Rating Methodology

 Updated: December 27, 2002; August 24, 1999


The full reviews attempt two objectives: to offer both a description of the flavor components found in the beer and to situate that description in an analytical context. After reading a review, one should have an idea about how the beer tastes and an objective sense of how that beer stacks up against others in the claimed style category. The bulk of the review is dedicated to the former, while the final analysis section (and rating) suffice for the latter.

In general, there are two approaches to critiquing beverages. A beer can be rated on a fundamental goodness scale, which communicates how much the reviewer liked the beer (aka "hedonistic" or "subjective"). On the other hand, a beer can be rated based upon how well it replicates its self-described style (aka objective).

When appropriate, I evaluate beers using the latter system, for two reasons. First, the fundamental goodness approach is somewhat flawed in that it is limited in its ability to translate the review into a common language, and that it is also highly susceptible to personal style-biases or other purely subjective criteria.  Second, I believe that the brewing industry ought to be held to a certain truth-in-advertising standard. If I pay money for a beer purporting to be an India Pale Ale, I have expectations that the flavor profile of the beer will fall within certain parameters. These style designators should have a useful meaning to the consumer, and not serve as a marketing cachet. Rating a beer against generally accepted style benchmarks obviates the need for much guesswork on the part of the educated reader.

That being said, I believe that either approach has its place in our community of beer-enthusiasts. Obviously, style can be a rather loose concept, and some styles are better defined than others.  When objective criteria are not appropriate, the rating is based more on a hedonistic approach, as is often the case with several Belgian or Dutch "styles".  In extreme cases, I do not offer a rating at all (e.g. the over 30 year-old bottle of Ballantine Burton Ale).  In light of this, I write my reviews with both descriptive and analytical comments. This allows for those interested in merely the fundamental goodness of a beer to flat ignore the score and my concern with style and still come away from the review with useful information.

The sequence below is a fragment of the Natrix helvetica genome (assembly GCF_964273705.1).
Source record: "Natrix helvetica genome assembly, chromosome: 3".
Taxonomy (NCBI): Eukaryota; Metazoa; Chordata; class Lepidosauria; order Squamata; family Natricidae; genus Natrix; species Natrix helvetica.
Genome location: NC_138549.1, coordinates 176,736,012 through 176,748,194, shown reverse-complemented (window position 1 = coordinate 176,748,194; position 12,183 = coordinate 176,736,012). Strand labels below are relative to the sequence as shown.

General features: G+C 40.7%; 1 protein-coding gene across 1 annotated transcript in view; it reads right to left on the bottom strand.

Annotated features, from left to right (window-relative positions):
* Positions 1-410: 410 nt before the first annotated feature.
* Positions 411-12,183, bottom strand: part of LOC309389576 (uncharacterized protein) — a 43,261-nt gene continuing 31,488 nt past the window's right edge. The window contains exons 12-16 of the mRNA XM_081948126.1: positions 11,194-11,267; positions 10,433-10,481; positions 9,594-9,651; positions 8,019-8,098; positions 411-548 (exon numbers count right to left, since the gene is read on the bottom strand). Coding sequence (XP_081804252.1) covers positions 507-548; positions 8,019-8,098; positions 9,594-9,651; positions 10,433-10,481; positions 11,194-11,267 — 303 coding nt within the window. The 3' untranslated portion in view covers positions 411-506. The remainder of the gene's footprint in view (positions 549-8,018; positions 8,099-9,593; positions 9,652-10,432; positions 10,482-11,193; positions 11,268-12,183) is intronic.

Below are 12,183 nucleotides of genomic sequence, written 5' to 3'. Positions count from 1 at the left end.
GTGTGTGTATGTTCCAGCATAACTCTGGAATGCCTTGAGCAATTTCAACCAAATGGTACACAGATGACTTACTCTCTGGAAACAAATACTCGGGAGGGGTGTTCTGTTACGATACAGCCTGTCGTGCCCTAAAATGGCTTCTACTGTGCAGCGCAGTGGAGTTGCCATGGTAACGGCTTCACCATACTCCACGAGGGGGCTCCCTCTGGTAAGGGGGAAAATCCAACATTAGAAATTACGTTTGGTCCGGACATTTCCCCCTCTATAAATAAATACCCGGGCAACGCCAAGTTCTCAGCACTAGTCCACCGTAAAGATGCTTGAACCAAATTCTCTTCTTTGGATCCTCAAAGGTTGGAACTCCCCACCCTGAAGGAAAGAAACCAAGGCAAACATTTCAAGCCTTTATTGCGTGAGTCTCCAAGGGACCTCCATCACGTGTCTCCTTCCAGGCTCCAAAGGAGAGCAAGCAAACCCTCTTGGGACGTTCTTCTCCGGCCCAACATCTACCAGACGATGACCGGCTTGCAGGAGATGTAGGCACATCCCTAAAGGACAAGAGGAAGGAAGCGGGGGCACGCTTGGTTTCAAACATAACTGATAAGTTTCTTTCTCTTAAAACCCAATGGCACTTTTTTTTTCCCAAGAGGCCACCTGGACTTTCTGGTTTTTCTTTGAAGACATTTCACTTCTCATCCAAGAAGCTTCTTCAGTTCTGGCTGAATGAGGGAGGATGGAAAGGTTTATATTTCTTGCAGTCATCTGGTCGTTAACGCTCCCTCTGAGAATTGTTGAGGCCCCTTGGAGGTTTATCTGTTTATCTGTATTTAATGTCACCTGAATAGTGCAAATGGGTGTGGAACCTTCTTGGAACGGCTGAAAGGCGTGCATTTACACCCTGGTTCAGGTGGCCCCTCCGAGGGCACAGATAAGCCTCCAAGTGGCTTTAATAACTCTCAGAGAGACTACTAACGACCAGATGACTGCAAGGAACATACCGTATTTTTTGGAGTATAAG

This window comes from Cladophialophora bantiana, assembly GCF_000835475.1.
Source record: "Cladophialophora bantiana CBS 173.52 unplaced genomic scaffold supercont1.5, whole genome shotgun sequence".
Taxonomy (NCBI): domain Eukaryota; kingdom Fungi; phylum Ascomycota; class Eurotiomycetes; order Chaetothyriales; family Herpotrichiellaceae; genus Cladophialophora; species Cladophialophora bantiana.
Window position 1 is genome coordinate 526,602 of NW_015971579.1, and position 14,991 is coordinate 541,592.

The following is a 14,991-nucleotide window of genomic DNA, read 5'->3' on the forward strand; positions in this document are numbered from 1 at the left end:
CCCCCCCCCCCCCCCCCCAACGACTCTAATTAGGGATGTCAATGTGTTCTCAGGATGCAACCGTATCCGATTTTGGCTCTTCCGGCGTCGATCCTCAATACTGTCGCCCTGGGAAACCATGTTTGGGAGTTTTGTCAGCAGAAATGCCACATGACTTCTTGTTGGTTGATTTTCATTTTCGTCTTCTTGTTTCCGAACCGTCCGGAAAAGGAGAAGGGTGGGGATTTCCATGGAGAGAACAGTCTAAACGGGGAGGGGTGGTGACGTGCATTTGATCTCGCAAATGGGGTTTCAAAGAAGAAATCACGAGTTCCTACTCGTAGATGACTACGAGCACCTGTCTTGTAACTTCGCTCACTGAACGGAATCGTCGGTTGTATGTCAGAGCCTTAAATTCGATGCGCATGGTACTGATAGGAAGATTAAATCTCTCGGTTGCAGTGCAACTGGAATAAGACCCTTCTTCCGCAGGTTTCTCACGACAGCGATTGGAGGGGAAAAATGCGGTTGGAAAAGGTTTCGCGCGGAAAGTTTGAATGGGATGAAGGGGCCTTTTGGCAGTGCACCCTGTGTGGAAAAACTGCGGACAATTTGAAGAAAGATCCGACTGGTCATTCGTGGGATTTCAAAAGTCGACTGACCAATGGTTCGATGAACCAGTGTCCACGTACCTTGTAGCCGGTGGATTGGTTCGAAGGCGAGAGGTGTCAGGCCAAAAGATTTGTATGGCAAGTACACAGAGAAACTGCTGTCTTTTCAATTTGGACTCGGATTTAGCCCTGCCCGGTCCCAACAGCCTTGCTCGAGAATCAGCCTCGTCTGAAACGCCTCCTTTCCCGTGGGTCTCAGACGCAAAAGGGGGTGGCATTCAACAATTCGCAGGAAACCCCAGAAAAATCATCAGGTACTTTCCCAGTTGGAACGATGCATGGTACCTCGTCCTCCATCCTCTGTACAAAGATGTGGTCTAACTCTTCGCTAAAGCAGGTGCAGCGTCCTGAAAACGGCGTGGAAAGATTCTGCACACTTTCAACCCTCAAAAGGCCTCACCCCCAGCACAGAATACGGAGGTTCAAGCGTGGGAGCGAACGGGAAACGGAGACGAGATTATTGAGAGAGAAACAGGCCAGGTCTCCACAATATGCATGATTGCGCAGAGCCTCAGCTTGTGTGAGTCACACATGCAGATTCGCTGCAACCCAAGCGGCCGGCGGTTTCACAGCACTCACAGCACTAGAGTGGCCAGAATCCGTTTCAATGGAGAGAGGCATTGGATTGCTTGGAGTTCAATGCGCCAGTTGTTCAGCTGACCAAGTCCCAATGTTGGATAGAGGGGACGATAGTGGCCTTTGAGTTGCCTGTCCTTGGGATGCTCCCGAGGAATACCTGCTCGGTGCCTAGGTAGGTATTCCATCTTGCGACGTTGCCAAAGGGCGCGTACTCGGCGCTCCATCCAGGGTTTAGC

All of my reviews include a score at the end. This score is based upon a five-star scale. For the reader familiar with the system that Michael Jackson employs in his Pocket Guide, this system is similar in theory and practice, with one addition. As Jackson's system does not have any room for beers that are fundamentally flawed in some manner, I have added such a rating. Below one can find a brief description of the star ratings:

5 -- World Class
4 -- Excellent
3 -- Good
2 -- Fair
1 -- Poor

Typically, if a beer is not procedurally flawed in any manner (no infection, no handling problems, etc.) the floor for the score is two stars. I reserve scores lower than two stars for beers for which I should not have paid money. In all cases, the type of the flaw (infection, making it a brewery issue, or oxidation etc., making it an issue out of the hands of the brewery) will be noted.

Finally, as this site is one of the very earliest beer review sites on the web, with many reviews dating back to 1994, consider the older reviews to be anthropological artifacts, of limited reliability when describing a given beer in 2002 or 2003.  Indeed, many of the breweries reviewed on this site no longer exist, let alone the beers themselves.  As I revise the presentation of older reviews, I will highlight the original publication date in red as a warning if the review is older than four or five years.

David Brockington
Rotterdam and Seattle
December, 2002 and August, 1999